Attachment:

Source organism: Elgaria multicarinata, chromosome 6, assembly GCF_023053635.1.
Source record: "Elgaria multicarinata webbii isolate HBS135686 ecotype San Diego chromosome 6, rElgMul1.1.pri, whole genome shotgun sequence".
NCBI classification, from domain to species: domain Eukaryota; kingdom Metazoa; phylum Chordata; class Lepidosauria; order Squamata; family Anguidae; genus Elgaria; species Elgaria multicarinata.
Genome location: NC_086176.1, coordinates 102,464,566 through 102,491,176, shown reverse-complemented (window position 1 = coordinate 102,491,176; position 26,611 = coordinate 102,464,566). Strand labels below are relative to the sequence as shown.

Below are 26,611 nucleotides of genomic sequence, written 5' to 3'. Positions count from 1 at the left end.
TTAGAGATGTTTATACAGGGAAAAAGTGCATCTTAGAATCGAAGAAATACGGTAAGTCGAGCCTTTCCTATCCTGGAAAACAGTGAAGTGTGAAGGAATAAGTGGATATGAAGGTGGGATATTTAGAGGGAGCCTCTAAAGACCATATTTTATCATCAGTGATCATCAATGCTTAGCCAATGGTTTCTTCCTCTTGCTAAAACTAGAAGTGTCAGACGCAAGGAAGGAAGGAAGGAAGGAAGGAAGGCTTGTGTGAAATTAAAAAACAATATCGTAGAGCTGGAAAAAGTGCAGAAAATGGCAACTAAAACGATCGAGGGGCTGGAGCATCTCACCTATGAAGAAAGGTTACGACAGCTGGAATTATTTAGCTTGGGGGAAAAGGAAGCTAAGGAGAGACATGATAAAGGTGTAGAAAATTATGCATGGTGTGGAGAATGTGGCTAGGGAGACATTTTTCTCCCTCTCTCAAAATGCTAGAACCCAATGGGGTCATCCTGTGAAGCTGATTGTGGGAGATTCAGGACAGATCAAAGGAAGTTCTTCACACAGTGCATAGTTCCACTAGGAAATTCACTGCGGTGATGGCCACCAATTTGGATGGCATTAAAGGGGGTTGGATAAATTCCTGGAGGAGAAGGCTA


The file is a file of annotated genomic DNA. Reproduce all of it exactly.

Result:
Source organism: Elgaria multicarinata, chromosome 6, assembly GCF_023053635.1.
Source record: "Elgaria multicarinata webbii isolate HBS135686 ecotype San Diego chromosome 6, rElgMul1.1.pri, whole genome shotgun sequence".
NCBI classification, from domain to species: domain Eukaryota; kingdom Metazoa; phylum Chordata; class Lepidosauria; order Squamata; family Anguidae; genus Elgaria; species Elgaria multicarinata.
Genome location: NC_086176.1, coordinates 102,464,566 through 102,491,176, shown reverse-complemented (window position 1 = coordinate 102,491,176; position 26,611 = coordinate 102,464,566). Strand labels below are relative to the sequence as shown.

Below are 26,611 nucleotides of genomic sequence, written 5' to 3'. Positions count from 1 at the left end.
TTAGAGATGTTTATACAGGGAAAAAGTGCATCTTAGAATCGAAGAAATACGGTAAGTCGAGCCTTTCCTATCCTGGAAAACAGTGAAGTGTGAAGGAATAAGTGGATATGAAGGTGGGATATTTAGAGGGAGCCTCTAAAGACCATATTTTATCATCAGTGATCATCAATGCTTAGCCAATGGTTTCTTCCTCTTGCTAAAACTAGAAGTGTCAGACGCAAGGAAGGAAGGAAGGAAGGAAGGAAGGCTTGTGTGAAATTAAAAAACAATATCGTAGAGCTGGAAAAAGTGCAGAAAATGGCAACTAAAACGATCGAGGGGCTGGAGCATCTCACCTATGAAGAAAGGTTACGACAGCTGGAATTATTTAGCTTGGGGGAAAAGGAAGCTAAGGAGAGACATGATAAAGGTGTAGAAAATTATGCATGGTGTGGAGAATGTGGCTAGGGAGACATTTTTCTCCCTCTCTCAAAATGCTAGAACCCAATGGGGTCATCCTGTGAAGCTGATTGTGGGAGATTCAGGACAGATCAAAGGAAGTTCTTCACACAGTGCATAGTTCCACTAGGAAATTCACTGCGGTGATGGCCACCAATTTGGATGGCATTAAAGGGGGTTGGATAAATTCCTGGAGGAGAAGGCTA